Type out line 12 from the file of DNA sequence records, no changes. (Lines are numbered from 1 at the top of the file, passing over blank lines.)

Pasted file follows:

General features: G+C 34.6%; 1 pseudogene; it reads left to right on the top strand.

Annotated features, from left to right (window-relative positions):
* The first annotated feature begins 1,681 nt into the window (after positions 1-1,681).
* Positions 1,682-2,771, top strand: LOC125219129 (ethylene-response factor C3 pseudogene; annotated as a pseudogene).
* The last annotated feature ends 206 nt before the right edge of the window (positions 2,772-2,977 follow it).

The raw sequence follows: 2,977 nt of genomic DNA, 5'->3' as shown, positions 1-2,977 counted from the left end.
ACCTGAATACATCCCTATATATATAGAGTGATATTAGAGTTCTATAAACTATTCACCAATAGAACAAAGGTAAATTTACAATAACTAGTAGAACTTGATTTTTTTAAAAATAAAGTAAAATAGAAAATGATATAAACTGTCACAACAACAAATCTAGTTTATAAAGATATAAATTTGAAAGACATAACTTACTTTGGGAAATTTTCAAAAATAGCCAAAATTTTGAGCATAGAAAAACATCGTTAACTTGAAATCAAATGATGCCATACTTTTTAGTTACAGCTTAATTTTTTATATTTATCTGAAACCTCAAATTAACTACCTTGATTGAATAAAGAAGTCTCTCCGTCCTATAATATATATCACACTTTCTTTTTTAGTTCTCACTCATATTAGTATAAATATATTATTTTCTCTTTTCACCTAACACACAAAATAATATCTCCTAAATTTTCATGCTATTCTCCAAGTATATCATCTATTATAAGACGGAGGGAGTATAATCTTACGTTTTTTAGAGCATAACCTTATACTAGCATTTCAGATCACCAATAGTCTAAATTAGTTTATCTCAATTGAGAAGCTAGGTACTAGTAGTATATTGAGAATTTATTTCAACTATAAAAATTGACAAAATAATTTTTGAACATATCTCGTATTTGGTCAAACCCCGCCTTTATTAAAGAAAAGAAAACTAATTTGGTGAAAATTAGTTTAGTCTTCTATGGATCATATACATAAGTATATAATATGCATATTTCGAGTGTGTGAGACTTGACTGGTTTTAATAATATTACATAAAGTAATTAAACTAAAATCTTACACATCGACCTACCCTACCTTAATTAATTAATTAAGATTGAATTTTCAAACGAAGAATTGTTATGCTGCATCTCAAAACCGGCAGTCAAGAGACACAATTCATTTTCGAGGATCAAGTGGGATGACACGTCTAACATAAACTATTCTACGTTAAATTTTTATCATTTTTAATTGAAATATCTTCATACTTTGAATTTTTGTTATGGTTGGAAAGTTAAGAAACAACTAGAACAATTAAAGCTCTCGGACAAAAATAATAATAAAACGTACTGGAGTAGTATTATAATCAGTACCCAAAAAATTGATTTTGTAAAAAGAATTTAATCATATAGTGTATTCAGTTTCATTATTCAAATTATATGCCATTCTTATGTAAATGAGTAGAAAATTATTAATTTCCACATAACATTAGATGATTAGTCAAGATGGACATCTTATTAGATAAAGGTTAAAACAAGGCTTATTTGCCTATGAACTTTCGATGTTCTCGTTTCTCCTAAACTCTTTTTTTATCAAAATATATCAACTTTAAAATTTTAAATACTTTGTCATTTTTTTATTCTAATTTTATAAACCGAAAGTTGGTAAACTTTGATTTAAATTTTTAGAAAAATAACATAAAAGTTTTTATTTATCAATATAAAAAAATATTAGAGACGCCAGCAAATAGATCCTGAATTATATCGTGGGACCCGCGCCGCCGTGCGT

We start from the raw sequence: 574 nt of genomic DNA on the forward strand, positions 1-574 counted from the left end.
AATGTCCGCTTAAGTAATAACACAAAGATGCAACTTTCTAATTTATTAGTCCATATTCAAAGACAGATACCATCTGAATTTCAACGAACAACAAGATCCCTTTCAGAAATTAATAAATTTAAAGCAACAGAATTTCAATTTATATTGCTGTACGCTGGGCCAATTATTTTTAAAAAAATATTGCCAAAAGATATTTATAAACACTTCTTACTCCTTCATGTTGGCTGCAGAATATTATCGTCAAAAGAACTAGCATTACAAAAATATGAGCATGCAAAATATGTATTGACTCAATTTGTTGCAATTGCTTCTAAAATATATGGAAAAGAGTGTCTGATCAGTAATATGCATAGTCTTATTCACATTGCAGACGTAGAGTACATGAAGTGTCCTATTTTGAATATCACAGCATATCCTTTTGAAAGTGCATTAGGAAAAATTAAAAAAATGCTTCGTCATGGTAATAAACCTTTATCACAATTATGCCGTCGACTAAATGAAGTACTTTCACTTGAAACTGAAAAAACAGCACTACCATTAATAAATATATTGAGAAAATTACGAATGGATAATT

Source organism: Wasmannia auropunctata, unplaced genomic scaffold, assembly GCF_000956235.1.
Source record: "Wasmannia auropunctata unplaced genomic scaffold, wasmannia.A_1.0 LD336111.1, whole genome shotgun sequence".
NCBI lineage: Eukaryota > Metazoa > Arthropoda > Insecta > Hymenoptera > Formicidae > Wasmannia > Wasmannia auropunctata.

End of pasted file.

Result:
NCBI lineage: Eukaryota > Metazoa > Arthropoda > Insecta > Hymenoptera > Formicidae > Wasmannia > Wasmannia auropunctata.